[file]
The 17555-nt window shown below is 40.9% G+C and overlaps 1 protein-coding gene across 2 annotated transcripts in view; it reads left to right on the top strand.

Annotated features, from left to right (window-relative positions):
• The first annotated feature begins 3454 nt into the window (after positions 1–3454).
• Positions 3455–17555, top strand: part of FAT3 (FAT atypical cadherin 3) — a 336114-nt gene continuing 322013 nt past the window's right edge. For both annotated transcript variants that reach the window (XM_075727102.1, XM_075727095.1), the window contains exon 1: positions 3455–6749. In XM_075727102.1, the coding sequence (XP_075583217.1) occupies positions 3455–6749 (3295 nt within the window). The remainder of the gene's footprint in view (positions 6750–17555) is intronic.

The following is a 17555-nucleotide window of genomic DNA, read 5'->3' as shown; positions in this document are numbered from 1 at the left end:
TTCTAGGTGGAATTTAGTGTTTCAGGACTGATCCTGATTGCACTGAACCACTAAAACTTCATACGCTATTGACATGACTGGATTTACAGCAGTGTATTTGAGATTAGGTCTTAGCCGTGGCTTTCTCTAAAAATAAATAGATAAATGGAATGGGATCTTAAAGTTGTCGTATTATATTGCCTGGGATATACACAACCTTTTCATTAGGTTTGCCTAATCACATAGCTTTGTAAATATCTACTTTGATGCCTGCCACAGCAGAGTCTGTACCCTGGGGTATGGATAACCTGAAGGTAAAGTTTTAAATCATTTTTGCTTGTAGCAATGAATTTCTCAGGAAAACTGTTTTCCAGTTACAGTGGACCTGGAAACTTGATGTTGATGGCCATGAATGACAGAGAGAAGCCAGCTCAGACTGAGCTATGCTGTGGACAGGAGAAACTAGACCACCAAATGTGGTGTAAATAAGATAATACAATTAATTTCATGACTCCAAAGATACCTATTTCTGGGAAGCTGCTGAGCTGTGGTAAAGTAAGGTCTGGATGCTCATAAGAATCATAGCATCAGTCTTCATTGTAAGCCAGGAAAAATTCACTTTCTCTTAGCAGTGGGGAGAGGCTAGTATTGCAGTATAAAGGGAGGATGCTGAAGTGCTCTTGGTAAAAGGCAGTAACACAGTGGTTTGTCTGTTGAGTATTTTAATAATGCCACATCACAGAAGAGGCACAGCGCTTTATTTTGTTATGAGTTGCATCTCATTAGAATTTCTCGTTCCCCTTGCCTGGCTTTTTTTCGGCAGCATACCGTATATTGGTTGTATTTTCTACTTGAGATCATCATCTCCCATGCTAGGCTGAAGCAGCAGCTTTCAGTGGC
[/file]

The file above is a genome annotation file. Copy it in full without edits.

The 17555-nt window shown below is 40.9% G+C and overlaps 1 protein-coding gene across 2 annotated transcripts in view; it reads left to right on the top strand.

Annotated features, from left to right (window-relative positions):
• The first annotated feature begins 3454 nt into the window (after positions 1–3454).
• Positions 3455–17555, top strand: part of FAT3 (FAT atypical cadherin 3) — a 336114-nt gene continuing 322013 nt past the window's right edge. For both annotated transcript variants that reach the window (XM_075727102.1, XM_075727095.1), the window contains exon 1: positions 3455–6749. In XM_075727102.1, the coding sequence (XP_075583217.1) occupies positions 3455–6749 (3295 nt within the window). The remainder of the gene's footprint in view (positions 6750–17555) is intronic.

The following is a 17555-nucleotide window of genomic DNA, read 5'->3' as shown; positions in this document are numbered from 1 at the left end:
TTCTAGGTGGAATTTAGTGTTTCAGGACTGATCCTGATTGCACTGAACCACTAAAACTTCATACGCTATTGACATGACTGGATTTACAGCAGTGTATTTGAGATTAGGTCTTAGCCGTGGCTTTCTCTAAAAATAAATAGATAAATGGAATGGGATCTTAAAGTTGTCGTATTATATTGCCTGGGATATACACAACCTTTTCATTAGGTTTGCCTAATCACATAGCTTTGTAAATATCTACTTTGATGCCTGCCACAGCAGAGTCTGTACCCTGGGGTATGGATAACCTGAAGGTAAAGTTTTAAATCATTTTTGCTTGTAGCAATGAATTTCTCAGGAAAACTGTTTTCCAGTTACAGTGGACCTGGAAACTTGATGTTGATGGCCATGAATGACAGAGAGAAGCCAGCTCAGACTGAGCTATGCTGTGGACAGGAGAAACTAGACCACCAAATGTGGTGTAAATAAGATAATACAATTAATTTCATGACTCCAAAGATACCTATTTCTGGGAAGCTGCTGAGCTGTGGTAAAGTAAGGTCTGGATGCTCATAAGAATCATAGCATCAGTCTTCATTGTAAGCCAGGAAAAATTCACTTTCTCTTAGCAGTGGGGAGAGGCTAGTATTGCAGTATAAAGGGAGGATGCTGAAGTGCTCTTGGTAAAAGGCAGTAACACAGTGGTTTGTCTGTTGAGTATTTTAATAATGCCACATCACAGAAGAGGCACAGCGCTTTATTTTGTTATGAGTTGCATCTCATTAGAATTTCTCGTTCCCCTTGCCTGGCTTTTTTTCGGCAGCATACCGTATATTGGTTGTATTTTCTACTTGAGATCATCATCTCCCATGCTAGGCTGAAGCAGCAGCTTTCAGTGGC